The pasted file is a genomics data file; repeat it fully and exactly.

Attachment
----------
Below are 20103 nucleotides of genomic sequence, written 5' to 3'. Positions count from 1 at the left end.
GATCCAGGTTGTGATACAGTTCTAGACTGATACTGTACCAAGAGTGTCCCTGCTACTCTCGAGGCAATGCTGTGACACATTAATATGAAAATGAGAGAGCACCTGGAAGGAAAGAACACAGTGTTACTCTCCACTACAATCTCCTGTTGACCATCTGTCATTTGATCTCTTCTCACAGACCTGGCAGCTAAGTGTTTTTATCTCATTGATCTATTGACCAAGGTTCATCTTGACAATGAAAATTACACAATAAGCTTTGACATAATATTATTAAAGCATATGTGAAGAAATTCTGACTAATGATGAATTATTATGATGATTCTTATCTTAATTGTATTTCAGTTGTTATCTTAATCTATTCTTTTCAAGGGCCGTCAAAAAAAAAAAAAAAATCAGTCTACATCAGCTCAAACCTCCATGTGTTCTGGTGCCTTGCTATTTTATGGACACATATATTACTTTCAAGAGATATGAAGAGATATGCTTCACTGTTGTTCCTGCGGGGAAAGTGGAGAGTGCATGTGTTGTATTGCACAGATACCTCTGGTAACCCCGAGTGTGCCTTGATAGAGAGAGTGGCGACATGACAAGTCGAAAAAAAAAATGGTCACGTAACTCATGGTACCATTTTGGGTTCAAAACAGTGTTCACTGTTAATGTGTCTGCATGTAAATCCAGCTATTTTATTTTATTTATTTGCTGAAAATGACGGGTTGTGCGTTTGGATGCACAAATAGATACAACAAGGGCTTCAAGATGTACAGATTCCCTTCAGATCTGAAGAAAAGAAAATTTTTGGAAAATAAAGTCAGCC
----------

Below are 20103 nucleotides of genomic sequence, written 5' to 3'. Positions count from 1 at the left end.
GATCCAGGTTGTGATACAGTTCTAGACTGATACTGTACCAAGAGTGTCCCTGCTACTCTCGAGGCAATGCTGTGACACATTAATATGAAAATGAGAGAGCACCTGGAAGGAAAGAACACAGTGTTACTCTCCACTACAATCTCCTGTTGACCATCTGTCATTTGATCTCTTCTCACAGACCTGGCAGCTAAGTGTTTTTATCTCATTGATCTATTGACCAAGGTTCATCTTGACAATGAAAATTACACAATAAGCTTTGACATAATATTATTAAAGCATATGTGAAGAAATTCTGACTAATGATGAATTATTATGATGATTCTTATCTTAATTGTATTTCAGTTGTTATCTTAATCTATTCTTTTCAAGGGCCGTCAAAAAAAAAAAAAAAATCAGTCTACATCAGCTCAAACCTCCATGTGTTCTGGTGCCTTGCTATTTTATGGACACATATATTACTTTCAAGAGATATGAAGAGATATGCTTCACTGTTGTTCCTGCGGGGAAAGTGGAGAGTGCATGTGTTGTATTGCACAGATACCTCTGGTAACCCCGAGTGTGCCTTGATAGAGAGAGTGGCGACATGACAAGTCGAAAAAAAAAATGGTCACGTAACTCATGGTACCATTTTGGGTTCAAAACAGTGTTCACTGTTAATGTGTCTGCATGTAAATCCAGCTATTTTATTTTATTTATTTGCTGAAAATGACGGGTTGTGCGTTTGGATGCACAAATAGATACAACAAGGGCTTCAAGATGTACAGATTCCCTTCAGATCTGAAGAAAAGAAAATTTTTGGAAAATAAAGTCAGCC